Second, under the “categorical approach” to assessing prior convictions, a sentencing court is to look to the legal definition of the offense rather than the factual record of the defendant's particular case to ascertain the character of the defendant's conduct. Originally developed in the context of 18 U.S.C. § 924(e), the Armed Career Criminal Act (“ACCA”), the categorical approach has been extended to the career offender provisions under the Guidelines. See United States v. Seay, 553 F.3d 732, 737 (4th Cir.2009); United States v. Diaz-Ibarra, 522 F.3d 343, 352-53 (4th Cir.2008). Shepard and Taylor v. United States, 495 U.S. 575 (1991), an earlier decision from which Shepard sprang, also imposed evidentiary restrictions on sentencing courts in connection with the categorical approach. Because of the way some offenses are defined, a simple record of conviction in some situations will be insufficient to establish whether the defendant's conduct qualifies under the categorical approach. Shepard and Taylor held that when that happens, a sentencing court may continue to attempt to determine the nature of the defendant's prior offense, but only by looking to a specified set of “conclusive records.” Shepard, 544 U.S. at 21.
Shepard and Taylor embraced the categorical approach and those related evidentiary restrictions out of desire for the “avoidance of collateral trials.” Shepard, 544 U.S. at 23. Their aim was to protect sentencing courts from becoming forums in which the prosecution and defense attempt to reproduce the defendant's earlier trial. See Taylor 495 U.S. at 601-02. In an attempt to evoke these concerns, Dean raises the specter of “mini-trials,” arguing that to allow the magistrate's orders to be used to establish his arrest date and the date he committed the offense would mire sentencing courts in complex proceedings that Shepard and Taylor sought to avoid.
This argument, however, misses the mark. As we have noted, sentencing courts find facts all the time. Even before reaching the question of whether the Guidelines recommendation is the most appropriate in a given case, a court must make a variety of factual determinations under the Guidelines. A judge calculating a Guidelines range, for instance, must deter mine whether a defendant was involved in criminal activity involving five or more participants or that “was otherwise extensive,” and if so, must give the defendant a four-level offense-level increase if it considers him “an organizer or leader” of the activity and a three-level increase if it considers him a “manager or supervisor.” See USSG § 3B1.1. As this example (and many others) demonstrate, simply determining the date of a particular event is hardly the most laborious sort of determination a sentencing court has to make. The questions involved in the “intervening arrest” inquiry involve discrete and objective facts rather than qualitative assessments of the sort at issue in Shepard and Taylor and in a great many Guidelines determinations. Were this a diving or a figureskating contest, the degree of difficulty might be pegged at no more than two or three on a scale of ten.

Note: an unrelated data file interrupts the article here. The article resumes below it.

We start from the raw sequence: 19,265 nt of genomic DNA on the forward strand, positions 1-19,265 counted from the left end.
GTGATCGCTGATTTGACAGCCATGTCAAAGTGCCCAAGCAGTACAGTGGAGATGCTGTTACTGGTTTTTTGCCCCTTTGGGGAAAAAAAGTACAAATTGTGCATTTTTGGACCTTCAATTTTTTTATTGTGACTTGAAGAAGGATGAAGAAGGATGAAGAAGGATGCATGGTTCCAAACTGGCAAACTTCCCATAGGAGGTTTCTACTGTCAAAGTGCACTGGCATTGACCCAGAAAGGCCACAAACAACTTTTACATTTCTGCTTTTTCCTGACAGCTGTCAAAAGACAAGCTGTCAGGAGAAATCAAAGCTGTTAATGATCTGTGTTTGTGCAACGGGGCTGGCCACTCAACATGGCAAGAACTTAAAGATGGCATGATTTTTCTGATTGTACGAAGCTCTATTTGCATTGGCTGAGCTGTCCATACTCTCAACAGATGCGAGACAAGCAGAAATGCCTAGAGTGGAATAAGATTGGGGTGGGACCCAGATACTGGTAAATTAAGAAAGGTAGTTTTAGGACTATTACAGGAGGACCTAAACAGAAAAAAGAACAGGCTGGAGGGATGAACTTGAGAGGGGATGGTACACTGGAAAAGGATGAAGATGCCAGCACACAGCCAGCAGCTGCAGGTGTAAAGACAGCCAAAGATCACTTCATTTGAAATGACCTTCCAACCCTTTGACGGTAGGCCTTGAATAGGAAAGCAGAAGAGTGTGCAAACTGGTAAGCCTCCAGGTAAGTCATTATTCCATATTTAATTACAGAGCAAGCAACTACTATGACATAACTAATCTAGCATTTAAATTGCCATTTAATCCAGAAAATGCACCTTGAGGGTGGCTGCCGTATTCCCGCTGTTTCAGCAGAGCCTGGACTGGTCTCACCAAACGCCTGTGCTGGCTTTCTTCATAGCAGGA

Most importantly, what Dean overlooks is that neither the date he was arrested for a crime nor the date he committed one bears upon the nature of the conduct underlying his prior convictions. The categorical approach is a way of classifying the activity involved in prior offenses, not an across-the-board prohibition on learning any detail in some way related to a prior conviction. This distinction is one our circuit has repeatedly noted. In United States v. Martinez-Melgar, 591 F.3d 733 (4th Cir.2010), for instance, we rejected the defendant's invocation of Shepard and Taylor, noting that those cases concerned the “substantive content of a prior conviction” rather than the existence of one. Id. at 739. And in Thompson, an ACCA case, we distinguished our earlier decision in United States v. Washington, 404 F.3d 834 (4th Cir.2005), noting that the question of whether a set of offenses were committed on “separate occasions” did not entail the kind of “wide-ranging, fact-intensive findings” necessary to determine whether a prior offense presented “a serious potential risk of physical injury to another” under USSG § 4B1.2(a)(2)), which had been the issue in Washington. Thompson, 421 F.3d at 286.
A policy that seeks to avoid re-litigating what the defendant did or did not do in a series of events that indisputably resulted in a criminal conviction is one thing. It seems entirely sensible to declare that one trial is enough, at least where a fairly accurate proxy for those issues is available. But when the question does not bear upon the character of the acts for which the defendant was tried, this concern does not come into play.
The scheme envisioned in Rita and Gall is one in which sentencing courts have enhanced authority and flexibility in determining sentences. Limitations like the categorical approach circumscribe their activities to an extent, but they cannot be allowed to reach beyond their legitimate bounds if sentencing discretion is to be taken seriously. To accept Dean's Shepard claim in this case would require us to cut back on Booker, Gall, and Rita. This we cannot and will not do.
Across the range of its major sentencing decisions, the Supreme Court has labored to bring a sense of balance to the sentencing process. Common to cases like Rita and Gall, Shepard and Taylor, Custis and others, is a desire to facilitate sentencing-to help district courts fulfill their mission of determining the most appropriate sentence in each case before them. Part of this means removing obstacles to judicious sentencing, giving district courts discretion to find facts and exercise their judgment as they reasonably see fit. And part of this means disallowing inquiries that threaten to mire sentencing courts in complicated questions tangential to the task at hand. The point is to facilitate the sentencing process, not to sink it. For the reasons noted, the fact found by the district court in this case clearly advanced the cause of facilitation.
The district court thus did not err in consulting the records of an intervening arrest offered by the government. Those records indicated that Dean was arrested for his first drug felony before he committed his second, and Dean offered no evidence whatsoever to rebut that conclusion. The district court therefore was justified in its finding that Dean's prior offenses were separated by an intervening arrest and thus that Dean qualified for a career offender enhancement in his advisory Guidelines calculation. Accordingly, the judgment of the district court is hereby
Affirmed by published opinion. Judge WILKINSON wrote the opinion, in which Judge MOTZ and Judge GOODWIN joined.